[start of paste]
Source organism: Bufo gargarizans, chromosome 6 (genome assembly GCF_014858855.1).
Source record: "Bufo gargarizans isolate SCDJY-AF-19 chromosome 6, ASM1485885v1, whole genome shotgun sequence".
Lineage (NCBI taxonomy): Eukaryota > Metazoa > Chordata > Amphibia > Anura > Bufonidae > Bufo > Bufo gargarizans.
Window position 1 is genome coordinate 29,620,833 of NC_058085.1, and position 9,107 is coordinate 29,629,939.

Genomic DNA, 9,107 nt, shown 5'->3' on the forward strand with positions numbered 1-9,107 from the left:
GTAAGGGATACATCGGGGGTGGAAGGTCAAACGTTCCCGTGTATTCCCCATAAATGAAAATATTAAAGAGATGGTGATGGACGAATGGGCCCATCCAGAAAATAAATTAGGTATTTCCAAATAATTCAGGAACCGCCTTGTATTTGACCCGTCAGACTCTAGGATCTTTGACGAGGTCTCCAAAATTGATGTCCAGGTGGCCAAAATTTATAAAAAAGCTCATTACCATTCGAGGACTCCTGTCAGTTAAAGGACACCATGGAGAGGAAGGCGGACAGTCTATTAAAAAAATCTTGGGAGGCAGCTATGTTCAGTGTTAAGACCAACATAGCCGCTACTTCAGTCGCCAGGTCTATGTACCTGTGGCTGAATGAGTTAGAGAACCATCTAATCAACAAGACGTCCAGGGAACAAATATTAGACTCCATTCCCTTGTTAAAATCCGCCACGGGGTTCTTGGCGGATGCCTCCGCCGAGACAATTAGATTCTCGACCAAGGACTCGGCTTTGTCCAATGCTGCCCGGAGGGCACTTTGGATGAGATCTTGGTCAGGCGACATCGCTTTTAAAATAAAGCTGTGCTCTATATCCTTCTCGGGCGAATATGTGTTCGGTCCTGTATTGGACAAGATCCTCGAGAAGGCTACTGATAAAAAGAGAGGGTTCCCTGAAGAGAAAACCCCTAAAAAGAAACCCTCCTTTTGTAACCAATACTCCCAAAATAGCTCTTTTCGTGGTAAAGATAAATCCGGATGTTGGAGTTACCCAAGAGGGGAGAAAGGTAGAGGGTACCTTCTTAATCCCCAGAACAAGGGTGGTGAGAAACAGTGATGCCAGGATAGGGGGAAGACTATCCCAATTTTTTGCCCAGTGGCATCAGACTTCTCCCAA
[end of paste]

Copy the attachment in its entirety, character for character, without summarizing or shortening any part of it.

Source organism: Bufo gargarizans, chromosome 6 (genome assembly GCF_014858855.1).
Source record: "Bufo gargarizans isolate SCDJY-AF-19 chromosome 6, ASM1485885v1, whole genome shotgun sequence".
Lineage (NCBI taxonomy): Eukaryota > Metazoa > Chordata > Amphibia > Anura > Bufonidae > Bufo > Bufo gargarizans.
Window position 1 is genome coordinate 29,620,833 of NC_058085.1, and position 9,107 is coordinate 29,629,939.

Genomic DNA, 9,107 nt, shown 5'->3' on the forward strand with positions numbered 1-9,107 from the left:
GTAAGGGATACATCGGGGGTGGAAGGTCAAACGTTCCCGTGTATTCCCCATAAATGAAAATATTAAAGAGATGGTGATGGACGAATGGGCCCATCCAGAAAATAAATTAGGTATTTCCAAATAATTCAGGAACCGCCTTGTATTTGACCCGTCAGACTCTAGGATCTTTGACGAGGTCTCCAAAATTGATGTCCAGGTGGCCAAAATTTATAAAAAAGCTCATTACCATTCGAGGACTCCTGTCAGTTAAAGGACACCATGGAGAGGAAGGCGGACAGTCTATTAAAAAAATCTTGGGAGGCAGCTATGTTCAGTGTTAAGACCAACATAGCCGCTACTTCAGTCGCCAGGTCTATGTACCTGTGGCTGAATGAGTTAGAGAACCATCTAATCAACAAGACGTCCAGGGAACAAATATTAGACTCCATTCCCTTGTTAAAATCCGCCACGGGGTTCTTGGCGGATGCCTCCGCCGAGACAATTAGATTCTCGACCAAGGACTCGGCTTTGTCCAATGCTGCCCGGAGGGCACTTTGGATGAGATCTTGGTCAGGCGACATCGCTTTTAAAATAAAGCTGTGCTCTATATCCTTCTCGGGCGAATATGTGTTCGGTCCTGTATTGGACAAGATCCTCGAGAAGGCTACTGATAAAAAGAGAGGGTTCCCTGAAGAGAAAACCCCTAAAAAGAAACCCTCCTTTTGTAACCAATACTCCCAAAATAGCTCTTTTCGTGGTAAAGATAAATCCGGATGTTGGAGTTACCCAAGAGGGGAGAAAGGTAGAGGGTACCTTCTTAATCCCCAGAACAAGGGTGGTGAGAAACAGTGATGCCAGGATAGGGGGAAGACTATCCCAATTTTTTGCCCAGTGGCATCAGACTTCTCCCAA